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Saturday, March 24

it depends: condenser or not?

One of the more important decisions you make when deciding how to record something is what type of mic to use for any given perspective.

My default position tends to be to go with a condenser and then make further decisions from there because condensers are going to (generally) give me the quickest path to a flat, true recording.

In fact, there are times when you have no choice but to use a condenser to get what you're looking for.  Specifically:
  • when isolating sources in moderately noisy environments
I use this description because it generally describes the reasons for using interference tube (shotgun) mics, all of which are condensers.  Shotgun mics are essential for extracting interesting sources from noisy environments, and those only come in the condenser flavor of mic.

With that said, there are some important reasons to deviate from the condenser mic perspective:
  • when recording super high dBspls
When recording incredibly loud sources many condensers will blow out more quickly because they tend to have higher output than other types of mics.  Loud sources such as weapons and explosions tend to ask for multiple mic setups regardless though, because you'll tend to want to hear that loud sound reverberating out in space.  As such, I'll often pack and record with dynamic mics aimed at the source of loud things and have some condensers out and aimed at the reverberations that those things create.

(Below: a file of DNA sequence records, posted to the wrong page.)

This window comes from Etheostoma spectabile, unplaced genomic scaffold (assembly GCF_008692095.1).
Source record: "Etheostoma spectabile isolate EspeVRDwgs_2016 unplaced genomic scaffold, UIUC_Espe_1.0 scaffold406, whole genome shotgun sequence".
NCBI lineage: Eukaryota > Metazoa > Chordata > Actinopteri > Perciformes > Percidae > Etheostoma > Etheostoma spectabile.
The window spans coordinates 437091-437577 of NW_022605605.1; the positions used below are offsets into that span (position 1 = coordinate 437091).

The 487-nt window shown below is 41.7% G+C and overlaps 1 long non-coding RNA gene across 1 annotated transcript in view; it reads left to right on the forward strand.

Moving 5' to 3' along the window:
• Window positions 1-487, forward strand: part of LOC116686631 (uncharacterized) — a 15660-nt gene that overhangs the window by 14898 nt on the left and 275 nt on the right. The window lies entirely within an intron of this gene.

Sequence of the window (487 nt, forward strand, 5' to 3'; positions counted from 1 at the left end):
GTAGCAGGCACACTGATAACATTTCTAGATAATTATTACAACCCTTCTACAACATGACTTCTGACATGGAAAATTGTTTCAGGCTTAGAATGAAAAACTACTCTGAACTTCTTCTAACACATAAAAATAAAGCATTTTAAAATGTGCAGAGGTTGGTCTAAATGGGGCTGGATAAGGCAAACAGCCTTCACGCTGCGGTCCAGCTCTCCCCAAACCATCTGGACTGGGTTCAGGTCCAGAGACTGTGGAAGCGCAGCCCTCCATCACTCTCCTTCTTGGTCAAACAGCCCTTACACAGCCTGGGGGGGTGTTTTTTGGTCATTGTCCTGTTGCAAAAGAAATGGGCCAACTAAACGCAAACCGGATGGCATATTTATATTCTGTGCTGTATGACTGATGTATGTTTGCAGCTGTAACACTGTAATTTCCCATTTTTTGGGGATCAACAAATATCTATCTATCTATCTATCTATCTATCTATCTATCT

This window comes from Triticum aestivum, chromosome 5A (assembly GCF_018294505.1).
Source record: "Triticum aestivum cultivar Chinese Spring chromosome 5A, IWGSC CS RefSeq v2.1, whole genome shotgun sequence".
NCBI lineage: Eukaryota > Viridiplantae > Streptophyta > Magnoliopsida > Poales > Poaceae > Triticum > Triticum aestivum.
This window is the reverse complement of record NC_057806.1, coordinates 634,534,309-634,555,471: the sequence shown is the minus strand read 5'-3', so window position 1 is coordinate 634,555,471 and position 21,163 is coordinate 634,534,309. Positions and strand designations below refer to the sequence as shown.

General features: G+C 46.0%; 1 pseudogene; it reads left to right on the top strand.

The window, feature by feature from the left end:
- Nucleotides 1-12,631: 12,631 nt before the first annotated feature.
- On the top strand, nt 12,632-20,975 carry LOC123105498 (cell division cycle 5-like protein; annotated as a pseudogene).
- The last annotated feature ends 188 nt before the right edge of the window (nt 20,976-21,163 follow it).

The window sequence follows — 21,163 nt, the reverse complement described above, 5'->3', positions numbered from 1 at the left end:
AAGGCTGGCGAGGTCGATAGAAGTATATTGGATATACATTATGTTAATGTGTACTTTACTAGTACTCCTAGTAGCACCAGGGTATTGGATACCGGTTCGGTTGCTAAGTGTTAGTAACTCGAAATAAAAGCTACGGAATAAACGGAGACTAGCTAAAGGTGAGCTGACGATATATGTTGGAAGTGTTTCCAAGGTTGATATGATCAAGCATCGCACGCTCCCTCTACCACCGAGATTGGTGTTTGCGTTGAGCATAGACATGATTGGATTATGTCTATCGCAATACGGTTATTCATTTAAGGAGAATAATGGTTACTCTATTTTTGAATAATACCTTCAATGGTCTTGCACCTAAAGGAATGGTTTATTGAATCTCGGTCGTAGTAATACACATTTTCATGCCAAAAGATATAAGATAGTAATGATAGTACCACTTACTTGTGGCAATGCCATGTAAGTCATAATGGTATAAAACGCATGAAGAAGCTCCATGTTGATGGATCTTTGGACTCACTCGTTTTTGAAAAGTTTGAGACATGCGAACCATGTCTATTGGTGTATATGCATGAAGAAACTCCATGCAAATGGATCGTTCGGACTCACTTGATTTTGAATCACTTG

• when recording super bright subjects
Condensers mics tend to be naturally pretty bright, which is great when recording things in a way that increases their ability to cut through a dense mix.  That strength becomes a weakness when the source is exceptionally bright, however.  Things like metallic impacts and electric shocks can end up sounding a little too brittle and harsh if miked up with something too bright.  Dynamics and ribbons are often good choices for balancing out the brightness of certain harsh source materials.
  • when looking for non-linear sounds
Condensers are great for getting realistic representations of the things that they are aimed at, but sound design often requires some not quite true to reality sounding perspectives, and to really go there you'll need some other tools at your disposal.  This is where things like contact mics, electrostatic mics, stethoscope mics, hydrophones and the like come into play.  I'll often roll both a condenser path and a non-linear path and blend the two in post.

I think a great recording kit can be built with very few mics, and the majority of the weight falls on the condensers.  When recording extreme sounds or looking for non-linear though, it's important to have other tools in the toolbox.

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